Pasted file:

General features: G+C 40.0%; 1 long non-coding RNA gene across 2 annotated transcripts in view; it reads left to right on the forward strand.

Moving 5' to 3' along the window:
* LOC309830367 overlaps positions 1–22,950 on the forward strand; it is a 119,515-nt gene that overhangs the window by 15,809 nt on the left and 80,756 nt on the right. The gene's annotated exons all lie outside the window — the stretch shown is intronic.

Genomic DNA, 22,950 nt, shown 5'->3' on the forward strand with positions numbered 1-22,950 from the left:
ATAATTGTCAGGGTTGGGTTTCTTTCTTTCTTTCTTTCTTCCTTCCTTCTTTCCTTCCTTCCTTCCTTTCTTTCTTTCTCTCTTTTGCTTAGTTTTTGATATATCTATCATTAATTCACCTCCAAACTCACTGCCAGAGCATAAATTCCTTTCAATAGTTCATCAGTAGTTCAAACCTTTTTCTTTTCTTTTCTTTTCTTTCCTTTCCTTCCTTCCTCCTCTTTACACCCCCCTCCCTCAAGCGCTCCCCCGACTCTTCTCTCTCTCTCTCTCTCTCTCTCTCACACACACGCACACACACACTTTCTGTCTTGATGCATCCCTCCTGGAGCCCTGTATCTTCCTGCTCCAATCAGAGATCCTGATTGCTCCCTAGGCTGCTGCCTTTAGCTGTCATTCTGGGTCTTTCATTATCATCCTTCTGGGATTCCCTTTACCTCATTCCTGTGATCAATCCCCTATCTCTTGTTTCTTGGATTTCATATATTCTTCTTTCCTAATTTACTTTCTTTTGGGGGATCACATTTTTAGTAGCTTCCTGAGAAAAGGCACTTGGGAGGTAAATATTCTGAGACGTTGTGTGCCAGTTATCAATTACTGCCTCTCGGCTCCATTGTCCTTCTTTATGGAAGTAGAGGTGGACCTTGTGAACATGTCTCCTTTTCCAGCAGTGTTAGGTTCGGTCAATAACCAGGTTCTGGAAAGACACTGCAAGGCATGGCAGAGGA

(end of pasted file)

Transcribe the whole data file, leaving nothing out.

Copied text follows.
General features: G+C 40.0%; 1 long non-coding RNA gene across 2 annotated transcripts in view; it reads left to right on the forward strand.

Moving 5' to 3' along the window:
* LOC309830367 overlaps positions 1–22,950 on the forward strand; it is a 119,515-nt gene that overhangs the window by 15,809 nt on the left and 80,756 nt on the right. The gene's annotated exons all lie outside the window — the stretch shown is intronic.

Genomic DNA, 22,950 nt, shown 5'->3' on the forward strand with positions numbered 1-22,950 from the left:
ATAATTGTCAGGGTTGGGTTTCTTTCTTTCTTTCTTTCTTCCTTCCTTCTTTCCTTCCTTCCTTCCTTTCTTTCTTTCTCTCTTTTGCTTAGTTTTTGATATATCTATCATTAATTCACCTCCAAACTCACTGCCAGAGCATAAATTCCTTTCAATAGTTCATCAGTAGTTCAAACCTTTTTCTTTTCTTTTCTTTTCTTTCCTTTCCTTCCTTCCTCCTCTTTACACCCCCCTCCCTCAAGCGCTCCCCCGACTCTTCTCTCTCTCTCTCTCTCTCTCTCTCACACACACGCACACACACACTTTCTGTCTTGATGCATCCCTCCTGGAGCCCTGTATCTTCCTGCTCCAATCAGAGATCCTGATTGCTCCCTAGGCTGCTGCCTTTAGCTGTCATTCTGGGTCTTTCATTATCATCCTTCTGGGATTCCCTTTACCTCATTCCTGTGATCAATCCCCTATCTCTTGTTTCTTGGATTTCATATATTCTTCTTTCCTAATTTACTTTCTTTTGGGGGATCACATTTTTAGTAGCTTCCTGAGAAAAGGCACTTGGGAGGTAAATATTCTGAGACGTTGTGTGCCAGTTATCAATTACTGCCTCTCGGCTCCATTGTCCTTCTTTATGGAAGTAGAGGTGGACCTTGTGAACATGTCTCCTTTTCCAGCAGTGTTAGGTTCGGTCAATAACCAGGTTCTGGAAAGACACTGCAAGGCATGGCAGAGGA